By Jamie Hubbard
Regardless of the typical view of Buddhism as non-dogmatic and tolerant, the historic checklist preserves many examples of Buddhist thinkers and events that have been banned as heretical or subversive. The San-chieh (Three degrees) used to be a favored and influential chinese language Buddhist circulate in the course of the Sui and Tang classes, counting strong statesmen, imperial princes, or even an empress, Empress Wu, between its consumers. In spite, or even accurately simply because, of its proximity to strength, the San-chieh move ran afoul of the specialists and its teachings and texts have been formally proscribed quite a few instances over a several-hundred-year heritage. as a result of those suppressions San-chieh texts have been misplaced and little information regarding its teachings or heritage is accessible. the current paintings, the 1st English examine of the San-chieh circulation, makes use of manuscripts stumbled on at Tun-huang to check the doctrine and institutional practices of this flow within the better context of Mahayana doctrine and perform. via viewing San-Chieh within the context of Mahayana Buddhism, Hubbard finds it to be faraway from heretical and thereby increases very important questions on orthodoxy and canon in Buddhism. He exhibits that a number of the hallmark principles and practices of chinese language Buddhism locate an early and precise expression within the San-chieh texts.
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Additional info for Absolute Delusion, Perfect Buddahood: The Rise and Fall of a Chinese Heresy (Nanazan Library
28 / hsin-hsing— a buddhist heretic? 96 In these teachings (detailed in part 3) the all-pervading truth of the dharmadh„tu is seen to be the reality of all phenomena and all sentient beings, even as they exist in samsara; hence they are to be revered as Buddhas at this very moment. Universal reverence was not only a devotional form of greeting—it was also realized more concretely through offerings of material goods in the practice of the Inexhaustible Storehouse. ”97 The “Field of Compassion” (pei t’ien «,) refers to sentient beings, the fertile ³eld in which the bodhisattva sows seeds of compassion that come to fruition for the bene³t of all; the “Field of Respect” (ching t’ien ’,) refers to the Three Jewels, the fertile field in which sentient beings sow seeds of respect that come to fruition in the form of merit.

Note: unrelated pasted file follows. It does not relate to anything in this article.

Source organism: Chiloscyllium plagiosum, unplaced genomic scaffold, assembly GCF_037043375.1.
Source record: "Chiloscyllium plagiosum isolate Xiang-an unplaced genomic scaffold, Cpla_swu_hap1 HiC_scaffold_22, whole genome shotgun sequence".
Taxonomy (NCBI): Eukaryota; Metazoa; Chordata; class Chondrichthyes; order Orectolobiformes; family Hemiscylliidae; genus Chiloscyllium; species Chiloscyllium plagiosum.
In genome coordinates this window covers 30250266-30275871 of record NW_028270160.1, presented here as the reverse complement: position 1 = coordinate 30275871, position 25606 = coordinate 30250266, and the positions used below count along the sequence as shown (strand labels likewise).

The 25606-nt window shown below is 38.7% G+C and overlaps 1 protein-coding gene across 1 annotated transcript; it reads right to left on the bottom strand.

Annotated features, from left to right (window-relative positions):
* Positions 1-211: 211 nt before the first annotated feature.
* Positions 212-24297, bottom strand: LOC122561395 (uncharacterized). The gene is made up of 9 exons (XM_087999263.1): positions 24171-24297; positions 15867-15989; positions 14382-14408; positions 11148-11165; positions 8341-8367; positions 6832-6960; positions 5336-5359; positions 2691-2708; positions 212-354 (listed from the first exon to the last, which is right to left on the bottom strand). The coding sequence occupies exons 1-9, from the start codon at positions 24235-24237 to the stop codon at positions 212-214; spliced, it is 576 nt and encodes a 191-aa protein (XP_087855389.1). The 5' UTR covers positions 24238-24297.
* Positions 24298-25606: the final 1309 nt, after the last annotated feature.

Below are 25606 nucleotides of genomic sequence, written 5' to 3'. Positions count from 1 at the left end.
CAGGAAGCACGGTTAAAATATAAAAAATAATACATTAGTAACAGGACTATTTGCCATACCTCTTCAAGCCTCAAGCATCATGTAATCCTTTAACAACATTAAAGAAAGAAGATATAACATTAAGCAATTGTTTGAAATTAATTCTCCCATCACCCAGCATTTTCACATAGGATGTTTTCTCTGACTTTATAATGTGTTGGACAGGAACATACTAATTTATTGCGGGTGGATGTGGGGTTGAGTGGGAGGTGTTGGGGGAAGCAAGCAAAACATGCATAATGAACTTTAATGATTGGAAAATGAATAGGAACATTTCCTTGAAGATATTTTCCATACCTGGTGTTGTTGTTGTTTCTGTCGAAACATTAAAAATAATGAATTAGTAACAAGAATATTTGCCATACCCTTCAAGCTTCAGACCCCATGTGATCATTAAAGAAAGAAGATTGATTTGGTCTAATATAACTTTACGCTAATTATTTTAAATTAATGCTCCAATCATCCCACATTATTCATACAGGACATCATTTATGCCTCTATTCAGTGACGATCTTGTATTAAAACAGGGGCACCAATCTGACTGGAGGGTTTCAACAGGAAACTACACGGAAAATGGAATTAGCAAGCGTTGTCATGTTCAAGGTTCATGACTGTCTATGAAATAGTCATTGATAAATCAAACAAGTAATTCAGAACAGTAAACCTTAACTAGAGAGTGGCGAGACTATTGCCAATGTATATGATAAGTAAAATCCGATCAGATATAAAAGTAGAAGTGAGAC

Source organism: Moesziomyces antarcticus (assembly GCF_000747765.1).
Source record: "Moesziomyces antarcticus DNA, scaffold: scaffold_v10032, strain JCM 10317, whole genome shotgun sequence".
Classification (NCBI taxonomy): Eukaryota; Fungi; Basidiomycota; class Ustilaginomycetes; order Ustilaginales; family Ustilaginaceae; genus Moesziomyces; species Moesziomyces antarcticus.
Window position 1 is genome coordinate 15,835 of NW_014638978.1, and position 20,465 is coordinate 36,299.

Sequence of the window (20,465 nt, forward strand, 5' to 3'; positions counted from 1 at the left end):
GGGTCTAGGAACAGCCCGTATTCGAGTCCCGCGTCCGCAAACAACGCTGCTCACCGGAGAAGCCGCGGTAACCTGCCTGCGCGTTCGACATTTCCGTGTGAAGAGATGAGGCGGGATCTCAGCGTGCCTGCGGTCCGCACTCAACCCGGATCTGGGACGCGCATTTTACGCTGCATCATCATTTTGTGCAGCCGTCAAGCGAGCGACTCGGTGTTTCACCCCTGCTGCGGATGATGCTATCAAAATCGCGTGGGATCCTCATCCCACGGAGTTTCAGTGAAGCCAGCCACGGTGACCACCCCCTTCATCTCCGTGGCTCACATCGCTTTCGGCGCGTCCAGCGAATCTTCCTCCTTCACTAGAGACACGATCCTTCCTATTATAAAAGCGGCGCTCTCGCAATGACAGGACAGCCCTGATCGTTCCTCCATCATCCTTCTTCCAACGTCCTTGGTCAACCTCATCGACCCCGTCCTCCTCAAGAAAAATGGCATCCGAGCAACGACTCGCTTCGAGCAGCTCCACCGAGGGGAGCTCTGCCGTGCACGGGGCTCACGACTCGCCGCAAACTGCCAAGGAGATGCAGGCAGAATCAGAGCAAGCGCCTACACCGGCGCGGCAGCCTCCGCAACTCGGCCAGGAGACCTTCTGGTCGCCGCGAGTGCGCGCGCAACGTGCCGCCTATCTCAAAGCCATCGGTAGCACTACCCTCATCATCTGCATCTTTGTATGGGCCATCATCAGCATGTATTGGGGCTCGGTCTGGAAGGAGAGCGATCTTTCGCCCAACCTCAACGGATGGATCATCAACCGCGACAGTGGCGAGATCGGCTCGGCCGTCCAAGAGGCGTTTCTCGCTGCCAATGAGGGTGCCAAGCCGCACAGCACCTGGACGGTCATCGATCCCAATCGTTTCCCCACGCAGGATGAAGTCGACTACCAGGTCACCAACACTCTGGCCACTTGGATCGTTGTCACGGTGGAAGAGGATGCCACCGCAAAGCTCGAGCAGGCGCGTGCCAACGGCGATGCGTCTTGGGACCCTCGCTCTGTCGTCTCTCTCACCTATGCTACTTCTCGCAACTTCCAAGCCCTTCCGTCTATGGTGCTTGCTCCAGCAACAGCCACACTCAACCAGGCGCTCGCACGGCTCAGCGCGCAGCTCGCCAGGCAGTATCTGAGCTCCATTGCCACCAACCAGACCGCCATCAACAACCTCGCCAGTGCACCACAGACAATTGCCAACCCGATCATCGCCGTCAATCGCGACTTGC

Still, in all Buddhist cultures there has always been an interest in ascetic extremes. 87 This broader context is perhaps relevant to the San-chieh movement, given the frequent attacks by the authorities as well as other Buddhists that they experienced. Still, we should not be too hasty to think of Hsin-hsing as a radical ascetic and reformer, for although it is true that the practice of dhðta in China has 83 Hsin-hsing i wen, 7. On begging generally see Jean Rahder, “Bunne,” Hõbõgirin II (1929–1930), 158–69; on begging and dhðta practices in China see John Kieschnick, The Eminent Monk: Buddhist Ideals in Medieval Chinese Hagiography (Honolulu: University of Hawai‘i Press, 1997), 33–35.
He traveled to the capital, where he met Mo Ch’an-shih †,‚, another of Hsin-hsing’s disciples, with whom he studied for over ten years. He continued his teacher’s legacy of cultivating the “universal Field of Merit” (p’u fu t’ien 3t,), an inclusive term referring to both Hsin-hsing’s teaching of the Universal Buddha inherent in all living beings as well as the two ³elds of merit, that is, the ³eld of respect (the Three Jewels) and the ³eld of compassion (suffering sentient beings). Accordingly, Te-mei cultivated the practice of the Bodhisattva Never Despise from the Lotus Sutra, publicly reverencing all members of the Buddhist community, and used the donations of clothing and food that he received for both the ³elds of respect and compassion.
Absolute Delusion, Perfect Buddahood: The Rise and Fall of a Chinese Heresy (Nanazan Library by Jamie Hubbard